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(USA TODAY) -- More than 1 million visitors logged into HealthCare.gov by lateMonday, racing to meet the administration's new midnight, Christmas Evedeadline to enroll in health insurance.

Officials pushed back theDec. 23 deadline by a day, acknowledging the site was still havingproblems signing people up. Earlier Monday, more than 60,000 people hitthe landing page when it was too busy to accommodate them and left anemail address so they could be alerted when the site wasn't busy, saidJulie Bataille, spokeswoman for the Centers for Medicare and MedicaidServices.

Enrollment for plans under the Affordable Care Act isfalling far below expectations, especially on the troubled federalwebsite that is handling insurance sales for 36 states. But actualnumbers won't be available until mid-February. The Congressional BudgetOffice projected 7 million people would sign up on the state and federalexchange by the end of 2014.

The deadline for Jan. 1 coverage wasMonday, but because of high demand and to ensure everyone who attemptsto sign up can, Bataille announced people would be able to enroll Dec.24, as well.

"If you want insurance starting Jan. 1, you shouldsign up today," she said Monday. "But if you have trouble due to highdemand, we will make sure we help you get signed up.

"Anticipatinghigh demand and the fact that consumers may be enrolling from multipletime zones, we have taken steps to make sure that those who select aplan through tomorrow will get coverage for Jan. 1," she said.

Themove was "too little too late," for the 70,000 insurance brokers racingto sign up clients for insurance on the exchange, said Jessica Waltman,the top lobbyist for the National Association of Health Underwriters.In Indianapolis, broker Susan Rider said wait times were down butglitches remained Monday, including challenges signing up consumers whowere eligible for subsidies.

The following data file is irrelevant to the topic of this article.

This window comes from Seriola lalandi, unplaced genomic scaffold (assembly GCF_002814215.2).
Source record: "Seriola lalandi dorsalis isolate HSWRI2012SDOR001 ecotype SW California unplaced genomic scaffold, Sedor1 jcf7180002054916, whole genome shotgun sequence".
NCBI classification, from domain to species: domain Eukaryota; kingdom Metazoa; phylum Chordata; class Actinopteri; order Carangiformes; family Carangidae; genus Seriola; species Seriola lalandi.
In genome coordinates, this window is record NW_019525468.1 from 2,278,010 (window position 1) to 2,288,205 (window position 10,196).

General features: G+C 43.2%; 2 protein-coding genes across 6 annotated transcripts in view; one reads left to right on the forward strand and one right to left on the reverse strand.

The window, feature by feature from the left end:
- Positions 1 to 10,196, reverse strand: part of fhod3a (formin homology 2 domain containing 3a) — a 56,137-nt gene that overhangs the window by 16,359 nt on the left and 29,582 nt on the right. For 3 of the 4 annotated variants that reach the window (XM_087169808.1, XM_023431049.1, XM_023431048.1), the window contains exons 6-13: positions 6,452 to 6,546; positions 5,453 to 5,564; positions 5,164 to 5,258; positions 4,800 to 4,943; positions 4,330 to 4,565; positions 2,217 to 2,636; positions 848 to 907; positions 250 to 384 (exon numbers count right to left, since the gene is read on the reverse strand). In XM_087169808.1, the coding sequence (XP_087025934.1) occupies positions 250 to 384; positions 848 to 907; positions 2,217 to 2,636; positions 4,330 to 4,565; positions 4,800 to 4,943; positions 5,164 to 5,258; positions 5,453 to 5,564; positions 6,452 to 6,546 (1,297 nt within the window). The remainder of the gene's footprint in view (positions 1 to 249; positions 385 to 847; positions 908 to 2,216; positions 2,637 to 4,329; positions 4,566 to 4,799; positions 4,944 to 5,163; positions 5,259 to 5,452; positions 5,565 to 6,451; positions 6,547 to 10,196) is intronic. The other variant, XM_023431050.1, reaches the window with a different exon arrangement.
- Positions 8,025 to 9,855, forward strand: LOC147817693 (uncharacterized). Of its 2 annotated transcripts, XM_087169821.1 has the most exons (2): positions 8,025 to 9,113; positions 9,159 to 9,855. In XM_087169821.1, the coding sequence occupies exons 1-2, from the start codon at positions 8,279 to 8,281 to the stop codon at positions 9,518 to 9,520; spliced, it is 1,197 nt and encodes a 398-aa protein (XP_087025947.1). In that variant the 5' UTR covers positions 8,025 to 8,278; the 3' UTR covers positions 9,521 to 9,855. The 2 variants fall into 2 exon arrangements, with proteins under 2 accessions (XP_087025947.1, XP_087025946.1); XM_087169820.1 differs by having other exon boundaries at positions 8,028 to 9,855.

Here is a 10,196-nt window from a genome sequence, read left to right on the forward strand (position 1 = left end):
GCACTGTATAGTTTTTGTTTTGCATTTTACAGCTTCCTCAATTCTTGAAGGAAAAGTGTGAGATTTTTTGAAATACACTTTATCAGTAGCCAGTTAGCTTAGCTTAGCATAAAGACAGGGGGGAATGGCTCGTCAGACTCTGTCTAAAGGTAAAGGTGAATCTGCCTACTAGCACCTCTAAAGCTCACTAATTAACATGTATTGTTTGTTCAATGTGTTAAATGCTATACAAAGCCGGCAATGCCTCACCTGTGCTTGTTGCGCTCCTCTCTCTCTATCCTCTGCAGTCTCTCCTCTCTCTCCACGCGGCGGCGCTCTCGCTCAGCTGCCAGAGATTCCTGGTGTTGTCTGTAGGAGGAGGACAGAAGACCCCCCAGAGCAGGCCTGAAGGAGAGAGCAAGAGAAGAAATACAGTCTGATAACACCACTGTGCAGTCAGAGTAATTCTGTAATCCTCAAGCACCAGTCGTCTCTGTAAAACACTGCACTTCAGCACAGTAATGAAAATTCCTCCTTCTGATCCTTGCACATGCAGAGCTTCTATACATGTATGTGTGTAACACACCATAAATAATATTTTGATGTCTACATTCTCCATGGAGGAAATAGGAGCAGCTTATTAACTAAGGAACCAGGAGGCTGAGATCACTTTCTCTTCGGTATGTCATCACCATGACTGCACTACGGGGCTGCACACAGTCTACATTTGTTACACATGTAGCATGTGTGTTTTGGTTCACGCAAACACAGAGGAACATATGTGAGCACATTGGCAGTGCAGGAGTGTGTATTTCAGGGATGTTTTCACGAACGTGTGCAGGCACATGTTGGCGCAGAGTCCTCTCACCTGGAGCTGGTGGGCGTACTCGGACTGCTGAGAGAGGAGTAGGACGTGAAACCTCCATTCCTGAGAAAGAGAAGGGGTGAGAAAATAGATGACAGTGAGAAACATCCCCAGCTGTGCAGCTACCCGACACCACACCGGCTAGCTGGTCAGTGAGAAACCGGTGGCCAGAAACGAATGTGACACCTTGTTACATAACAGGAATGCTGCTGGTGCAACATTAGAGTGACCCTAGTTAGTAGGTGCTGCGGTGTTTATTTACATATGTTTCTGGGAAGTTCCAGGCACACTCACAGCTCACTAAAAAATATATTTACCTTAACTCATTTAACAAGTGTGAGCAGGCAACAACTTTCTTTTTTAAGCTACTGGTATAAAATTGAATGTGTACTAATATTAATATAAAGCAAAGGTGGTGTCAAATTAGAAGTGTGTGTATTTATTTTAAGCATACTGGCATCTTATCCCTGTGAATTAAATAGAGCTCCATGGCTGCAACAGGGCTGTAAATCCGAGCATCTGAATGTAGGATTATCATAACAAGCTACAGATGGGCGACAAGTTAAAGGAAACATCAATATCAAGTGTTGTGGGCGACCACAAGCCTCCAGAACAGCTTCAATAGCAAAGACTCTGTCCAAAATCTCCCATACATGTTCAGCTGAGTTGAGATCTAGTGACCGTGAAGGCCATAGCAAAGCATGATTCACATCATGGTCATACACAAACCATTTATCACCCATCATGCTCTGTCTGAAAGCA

"We end up having to complete some of the steps multiple timesonline, while having someone on the phone assisting as well," saysRider. "These clients are thankful for the extension."

PresidentObama signed up for a bronze plan over the weekend, as well. The movewas a symbolic one, as the President is covered through the military, asall presidents are.

In anticipation of heavy online traffic orother technical issues, HHS had already programmed its systems tosupport Jan. 1 coverage for those who attempt to complete theirenrollment through Tuesday. The agency called it a concept similar toElection Day, when those in line when the polls close still get to vote.

Insurers said they'd be standing by to help.

"Healthplans will continue to do everything they can to help consumers throughthe enrollment process and mitigate potential confusion or disruptioncaused by all of these last-minute changes to the rules and deadlines,"said Robert Zirkelbach, spokesman for the trade group America's HealthInsurance Plans.

Last week, insurers announced they werevoluntarily extending the payment deadline to Jan. 10 "to providegreater peace of mind for consumers purchasing coverage through the newmarketplaces," said Zirkelbach.

Peter Lee's excitement about California's enrollment numbers could be heard over the phone line Monday afternoon.

"It'srockin' and rollin' in California," said Lee, executive director ofCalifornia's health exchange. "Sunday, we saw 27,000 people goend-to-end through the process."

From Friday to Sunday, 77,000people enrolled in private plans, he said. Enrollment through theexchange in private plans now tops 400,000.